PIFO Gallery is delighted to present the distinguished German contemporary artist Franz Ackermann’s first solo exhibition in mainland China. Franz Ackermann was born in 1963. He was awarded a scholarship from the German Academic Exchange Service (DAAD) in 1990, he is well-known for the psychedelic, vibrant paintings and immersive installations. His works have been shown in numerous international exhibitions and are kept in major museums such as the Museum of Modern Art, in New York. Franz Ackermann is considered as one of the most active and influential artists in the world.
Franz Ackermann travels extensively. Much of his inspiration comes from this. His first extended trip brought him to Hong Kong, then Manila, Jakarta over to Singapore, Kuala Lumpur, and Bangkok, then to Cambodia and up the coast of Vietnam on a bus to Saigon. From there via Guangzhou and Guilin back to Hong Kong. Onwards by boat to Shanghai and from there to Beijing and back to Berlin using the trans-Siberian railroad. In between he spent extended periods of time in cities like Beijing, one month, or another month in Ulan Bator. The painting ´Cargo` in this exhibition was indeed inspired by visiting the harbor in Hong Kong.
Before anyone else, Franz Ackermann understood, that the globalized world is not uniform. Images, fashion and information travel very quickly around the world. But local life is deeply rooted in the traditions and essences of the regions. He spends time, looks at the little things and the large, the simple things and the complex. He travels light also, a note book, a camera, pencils and paper and creates, what he calls “Mental Maps” condensed memories of things he sees, and thoughts that impose themselves on him.
On his journeys he carries his small sketch books just 13 x 19 cm to ´digest` his experiences. The resulting ´Mental Maps` are not sketches or notations. Franz Ackermann views them as fully formulated art works that entail all the pictorial complexity. He begins working on them onsite and continues until they are finished sometimes months later when he is already home again.
In a true sense of the word, the ´Mental Maps` are nomadic art, when the rest of the painters pretty much lead very settled lives, working in huge studios. Ackermann does both, but he weaves space and time, the distances travelled, the time spent, the experiences made into his intricately composed art works that conflate temporal and spatial elements so they appear present.
The structure of his paintings is similar to how our memory works. Sometimes a memory comes to you, sometimes you have to retrieve it. But everything is there simultaneously and incongruently at once. Nothing is in a temporal order, or strictly photographic. To revisit our memories, we always must first untangle all the folded-in details, sights, sounds, smells and also retrieve the emotional and intellectual charges our memories are transporting. So in a sense the conflation of what can be seen on Franz Ackermann´s paintings is parallel to our human way of encrypting experience into memory and also as we are constantly re-editing our memories.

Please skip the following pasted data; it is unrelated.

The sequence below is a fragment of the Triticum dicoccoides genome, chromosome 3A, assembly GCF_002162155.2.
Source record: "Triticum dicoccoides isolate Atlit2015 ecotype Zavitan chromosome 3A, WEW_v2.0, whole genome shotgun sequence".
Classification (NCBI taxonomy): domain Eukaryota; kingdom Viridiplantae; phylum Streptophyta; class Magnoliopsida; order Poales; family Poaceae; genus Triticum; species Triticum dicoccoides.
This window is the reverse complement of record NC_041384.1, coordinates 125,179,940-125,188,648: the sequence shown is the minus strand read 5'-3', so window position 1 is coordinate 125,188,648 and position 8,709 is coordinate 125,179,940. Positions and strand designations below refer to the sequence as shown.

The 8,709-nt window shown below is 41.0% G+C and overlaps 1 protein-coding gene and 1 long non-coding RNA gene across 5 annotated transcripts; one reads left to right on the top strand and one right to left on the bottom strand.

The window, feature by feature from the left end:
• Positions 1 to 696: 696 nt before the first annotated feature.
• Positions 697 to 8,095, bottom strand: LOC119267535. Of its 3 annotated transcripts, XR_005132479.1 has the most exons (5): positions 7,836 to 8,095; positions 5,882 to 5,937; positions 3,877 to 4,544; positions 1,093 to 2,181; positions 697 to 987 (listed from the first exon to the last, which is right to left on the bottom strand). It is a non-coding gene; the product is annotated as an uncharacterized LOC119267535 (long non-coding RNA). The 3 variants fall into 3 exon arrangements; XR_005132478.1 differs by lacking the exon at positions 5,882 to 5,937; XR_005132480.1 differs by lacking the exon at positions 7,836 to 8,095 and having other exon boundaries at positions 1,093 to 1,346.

Ackermann combines a very outward-oriented curiosity with the ability to weave the complexities of a globalized world into intricately composed images that represent the inner reality of the artist´s mind. The paintings then offer themselves to an audience, inviting them to enter and travel in them.
Franz Ackermann was born in Neumarkt-sankt Veit, Germany in1963, lives and works in Berlin and Karlsruhe. Franz Ackermann studied at Academy of Fine Arts, Munich during 1984-88; University for Fine Arts, Hamburg from 1989-91. He awarded DAAD (German Academic Exchange Service) in 1990, grant to Hong Kong in 1991. Since 2001, he has been appointed as the professor of Academy for Fine Arts Karlsruhe. Franz Ackermann has been active as a painter, printmaker and installation artist since the early 1990s. His oeuvre comprises drawings, watercolors, murals, paintings and installations, which he partially extends by photographic works, projections and architectural models. His works centered on themes of tourism, globalization and urbanism, had reflected the social changes and political issues wrought by increasing globalization and the resulting cultural homogenization.
In 1997 Franz Ackermann received the Art Prize from the city of Nordhorn for the redesign of the Munich subway station "Georg-Brauchle-Ring" (2003), and awarded a “Hugo Boss” nomination in 2004, and in the next year he was honored with the award "mfi Preis Kunst am Bau". His works have been shown in numerous international exhibitions and are kept in major museums and collections, such as the Venice Biennale in 2003 and exhibited extensively including the Museum of Contemporary Art, New York; Tate Modern, London; Whitney Museum of American Art, New York; Kunsthalle Bonn; Kunsthalle St Gallen, Switzerland and Irish Museum of Modern Art, Dublin. His works are held in the collection of the Museum of Modern Art, New York; Museum of Contemporary Art Los Angeles, USA; Kunstmuseum Wolfsburg, Germany; Stedelijk Museum, Amsterdam etc,.
curated by Thomas Eller, Beijing